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Hum Mov Sci. 2002 Jul;21(2):213-30.

Reaction times and anticipatory skills of karate athletes.

Author information

1
Department of Kinesiology, Graduate School of Science, Tokyo Metropolitan University, 1-1 Minami-Ohsawa, Hachioji, Tokyo 192-0397, Japan. smori@comp.metro-u.ac.jp

Abstract

Two experiments were conducted to investigate the reaction times (RTs) and anticipation of karate athletes. In Experiment 1, choice RTs and simple RTs were measured with two types of stimuli. One was videotaped scenes of opponent's offensive actions, which simulated the athletes' view in real situations, and the other was static filled circles, or dots. In the choice RT task, participants were required to indicate as soon as possible whether the offensive actions would be aimed at the upper or middle level of their body, or the dot was presented either at a higher or a lower position. In the simple RT task, they were required to respond as soon as possible when the offensive action started from a static display of the opponent's ready stance, or a dot appeared on the display. The results showed significant differences between the karate athletes and the novices in the choice RT task, the difference being more marked for the video stimuli than for the dot stimuli. There was no significant difference in simple RT between the two groups of participants, for either type of stimuli. In Experiment 2, the proportions of correct responses (PCRs) were measured for video stimuli which were cut off at the seventh frame from the onset of the opponent's offensive action. The athletes yielded significantly higher PCRs than the novices. Collectively the results of the two experiments demonstrate the superior anticipatory skills of karate athletes regarding the target area of an opponent's attack (Scott, Williams, & Davids, Studies in perception and action II: Posters presented at the VIIth International conference on Event Perception and Action, Erlbaum, Hillsdale, NJ, 1993, p. 217; Wiiliams & Elliot, Journal of Sport & Exercise Psychology 21 (1999) 362), together with their advantage over novices in non-specific sensory functions (e.g., vertical discrimination).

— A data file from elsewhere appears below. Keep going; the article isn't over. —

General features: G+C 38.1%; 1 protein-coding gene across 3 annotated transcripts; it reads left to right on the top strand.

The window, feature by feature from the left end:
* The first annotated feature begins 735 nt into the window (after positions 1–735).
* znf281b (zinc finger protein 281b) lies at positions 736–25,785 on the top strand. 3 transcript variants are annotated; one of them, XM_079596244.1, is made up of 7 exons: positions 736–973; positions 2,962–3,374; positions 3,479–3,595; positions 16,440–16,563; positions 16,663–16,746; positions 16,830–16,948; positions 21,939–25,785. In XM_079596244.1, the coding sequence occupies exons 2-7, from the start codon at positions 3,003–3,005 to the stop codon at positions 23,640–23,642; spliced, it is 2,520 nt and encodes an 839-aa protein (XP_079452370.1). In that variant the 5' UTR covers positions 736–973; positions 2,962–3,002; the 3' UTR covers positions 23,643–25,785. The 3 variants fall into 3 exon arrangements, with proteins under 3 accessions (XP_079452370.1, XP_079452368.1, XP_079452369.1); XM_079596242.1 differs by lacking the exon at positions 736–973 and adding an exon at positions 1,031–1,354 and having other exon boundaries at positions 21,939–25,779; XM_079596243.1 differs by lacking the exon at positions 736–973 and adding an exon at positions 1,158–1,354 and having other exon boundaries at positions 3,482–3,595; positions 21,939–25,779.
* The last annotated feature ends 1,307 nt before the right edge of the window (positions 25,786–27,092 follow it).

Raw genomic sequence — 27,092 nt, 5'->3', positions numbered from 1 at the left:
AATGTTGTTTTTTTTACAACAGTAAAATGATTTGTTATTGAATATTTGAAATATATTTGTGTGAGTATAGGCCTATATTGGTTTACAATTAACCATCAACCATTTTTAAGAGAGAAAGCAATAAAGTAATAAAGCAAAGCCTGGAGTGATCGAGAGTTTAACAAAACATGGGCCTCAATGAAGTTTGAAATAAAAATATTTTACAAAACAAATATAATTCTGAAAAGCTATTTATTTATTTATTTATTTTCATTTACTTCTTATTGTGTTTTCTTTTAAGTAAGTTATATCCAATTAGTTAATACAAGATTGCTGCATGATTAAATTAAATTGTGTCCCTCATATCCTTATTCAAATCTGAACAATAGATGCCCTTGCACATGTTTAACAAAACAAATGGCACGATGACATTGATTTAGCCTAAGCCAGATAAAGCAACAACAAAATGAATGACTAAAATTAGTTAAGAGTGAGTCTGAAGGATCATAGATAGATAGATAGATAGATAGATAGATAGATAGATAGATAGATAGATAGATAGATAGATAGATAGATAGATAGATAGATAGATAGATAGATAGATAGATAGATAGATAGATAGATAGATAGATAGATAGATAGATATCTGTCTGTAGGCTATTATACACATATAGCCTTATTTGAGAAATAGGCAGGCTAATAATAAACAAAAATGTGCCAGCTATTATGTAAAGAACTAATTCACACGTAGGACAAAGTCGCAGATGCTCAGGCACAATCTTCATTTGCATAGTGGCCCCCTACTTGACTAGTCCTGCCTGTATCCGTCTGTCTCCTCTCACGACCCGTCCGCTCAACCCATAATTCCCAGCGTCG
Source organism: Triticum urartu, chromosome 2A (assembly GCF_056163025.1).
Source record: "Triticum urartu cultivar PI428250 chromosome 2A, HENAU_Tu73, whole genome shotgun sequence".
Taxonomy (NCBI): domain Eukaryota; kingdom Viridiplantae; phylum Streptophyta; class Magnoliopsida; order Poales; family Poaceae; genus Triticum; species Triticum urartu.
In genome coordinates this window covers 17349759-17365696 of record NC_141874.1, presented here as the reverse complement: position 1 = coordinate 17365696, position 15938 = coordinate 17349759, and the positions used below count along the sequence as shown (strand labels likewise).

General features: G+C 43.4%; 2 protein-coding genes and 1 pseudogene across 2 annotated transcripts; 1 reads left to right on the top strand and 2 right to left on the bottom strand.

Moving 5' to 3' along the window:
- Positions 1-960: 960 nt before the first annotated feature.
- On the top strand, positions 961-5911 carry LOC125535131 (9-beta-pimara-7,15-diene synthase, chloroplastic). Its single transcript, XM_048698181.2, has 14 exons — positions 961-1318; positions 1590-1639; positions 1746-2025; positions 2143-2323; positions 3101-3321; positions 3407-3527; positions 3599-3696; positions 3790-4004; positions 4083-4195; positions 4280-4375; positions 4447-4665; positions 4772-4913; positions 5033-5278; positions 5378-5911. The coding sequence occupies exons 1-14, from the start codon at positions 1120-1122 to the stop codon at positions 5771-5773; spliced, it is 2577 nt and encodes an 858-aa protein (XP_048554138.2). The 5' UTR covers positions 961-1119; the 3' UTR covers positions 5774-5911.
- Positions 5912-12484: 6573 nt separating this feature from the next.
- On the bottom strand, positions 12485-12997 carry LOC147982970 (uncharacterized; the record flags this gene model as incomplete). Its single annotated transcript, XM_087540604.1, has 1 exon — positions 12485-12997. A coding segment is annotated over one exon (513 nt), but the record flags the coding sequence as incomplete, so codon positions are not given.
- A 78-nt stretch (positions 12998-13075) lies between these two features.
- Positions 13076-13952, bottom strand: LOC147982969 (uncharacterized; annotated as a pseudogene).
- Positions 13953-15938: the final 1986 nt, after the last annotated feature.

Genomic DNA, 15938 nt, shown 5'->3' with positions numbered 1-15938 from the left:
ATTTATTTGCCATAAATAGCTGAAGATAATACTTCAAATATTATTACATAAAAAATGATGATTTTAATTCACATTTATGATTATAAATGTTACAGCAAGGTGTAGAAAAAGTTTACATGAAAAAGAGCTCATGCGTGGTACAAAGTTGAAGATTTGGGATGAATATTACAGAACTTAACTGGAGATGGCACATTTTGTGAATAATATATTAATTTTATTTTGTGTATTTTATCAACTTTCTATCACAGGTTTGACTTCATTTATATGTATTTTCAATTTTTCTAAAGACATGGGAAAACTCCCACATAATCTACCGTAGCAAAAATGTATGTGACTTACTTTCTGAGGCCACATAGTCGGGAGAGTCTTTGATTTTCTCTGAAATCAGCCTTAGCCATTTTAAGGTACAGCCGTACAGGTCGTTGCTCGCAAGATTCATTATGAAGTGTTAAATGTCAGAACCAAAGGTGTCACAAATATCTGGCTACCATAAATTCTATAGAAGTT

PMID:
12167300
[Indexed for MEDLINE]

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